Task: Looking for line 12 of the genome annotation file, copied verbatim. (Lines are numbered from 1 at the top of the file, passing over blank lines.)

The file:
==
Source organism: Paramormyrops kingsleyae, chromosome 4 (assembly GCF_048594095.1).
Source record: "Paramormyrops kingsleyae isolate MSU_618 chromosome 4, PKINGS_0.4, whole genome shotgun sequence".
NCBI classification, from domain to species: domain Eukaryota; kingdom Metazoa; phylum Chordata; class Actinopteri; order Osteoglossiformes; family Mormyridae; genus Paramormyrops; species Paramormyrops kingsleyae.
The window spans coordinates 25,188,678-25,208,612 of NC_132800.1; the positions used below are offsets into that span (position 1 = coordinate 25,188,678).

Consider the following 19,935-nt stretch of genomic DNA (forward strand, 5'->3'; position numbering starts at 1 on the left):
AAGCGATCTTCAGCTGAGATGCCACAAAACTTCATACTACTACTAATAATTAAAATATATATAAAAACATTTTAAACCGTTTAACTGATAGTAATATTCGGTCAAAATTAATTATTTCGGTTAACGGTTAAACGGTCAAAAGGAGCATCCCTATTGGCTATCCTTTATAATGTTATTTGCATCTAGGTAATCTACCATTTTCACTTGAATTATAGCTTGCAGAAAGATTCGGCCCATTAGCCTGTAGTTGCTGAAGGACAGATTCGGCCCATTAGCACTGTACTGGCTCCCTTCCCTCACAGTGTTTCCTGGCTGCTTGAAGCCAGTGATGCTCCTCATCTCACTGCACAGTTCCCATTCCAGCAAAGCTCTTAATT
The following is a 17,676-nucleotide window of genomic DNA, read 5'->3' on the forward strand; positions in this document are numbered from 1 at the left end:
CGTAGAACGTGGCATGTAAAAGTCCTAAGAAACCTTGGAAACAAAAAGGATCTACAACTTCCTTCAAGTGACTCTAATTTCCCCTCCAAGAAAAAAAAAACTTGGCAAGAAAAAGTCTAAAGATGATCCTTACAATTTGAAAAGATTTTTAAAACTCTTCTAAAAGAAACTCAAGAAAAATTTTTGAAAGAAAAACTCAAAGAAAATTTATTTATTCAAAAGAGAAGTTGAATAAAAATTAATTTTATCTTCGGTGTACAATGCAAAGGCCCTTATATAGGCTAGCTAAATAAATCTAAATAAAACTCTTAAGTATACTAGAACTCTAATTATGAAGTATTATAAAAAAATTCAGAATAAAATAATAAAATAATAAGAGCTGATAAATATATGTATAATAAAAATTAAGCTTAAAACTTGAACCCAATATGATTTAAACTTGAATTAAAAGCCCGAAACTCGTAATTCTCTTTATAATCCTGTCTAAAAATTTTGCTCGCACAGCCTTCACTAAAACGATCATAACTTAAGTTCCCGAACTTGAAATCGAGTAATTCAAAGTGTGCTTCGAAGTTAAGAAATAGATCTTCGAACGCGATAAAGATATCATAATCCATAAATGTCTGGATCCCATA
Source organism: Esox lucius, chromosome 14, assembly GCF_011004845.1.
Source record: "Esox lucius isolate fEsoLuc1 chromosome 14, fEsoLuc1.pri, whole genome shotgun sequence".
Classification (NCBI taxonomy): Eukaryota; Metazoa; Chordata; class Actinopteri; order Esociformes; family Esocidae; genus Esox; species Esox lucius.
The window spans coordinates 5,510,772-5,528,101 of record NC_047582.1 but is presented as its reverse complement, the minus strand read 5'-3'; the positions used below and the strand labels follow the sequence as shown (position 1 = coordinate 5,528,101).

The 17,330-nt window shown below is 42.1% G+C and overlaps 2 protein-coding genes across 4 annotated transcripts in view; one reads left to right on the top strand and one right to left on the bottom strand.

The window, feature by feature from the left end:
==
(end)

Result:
The window spans coordinates 5,510,772-5,528,101 of record NC_047582.1 but is presented as its reverse complement, the minus strand read 5'-3'; the positions used below and the strand labels follow the sequence as shown (position 1 = coordinate 5,528,101).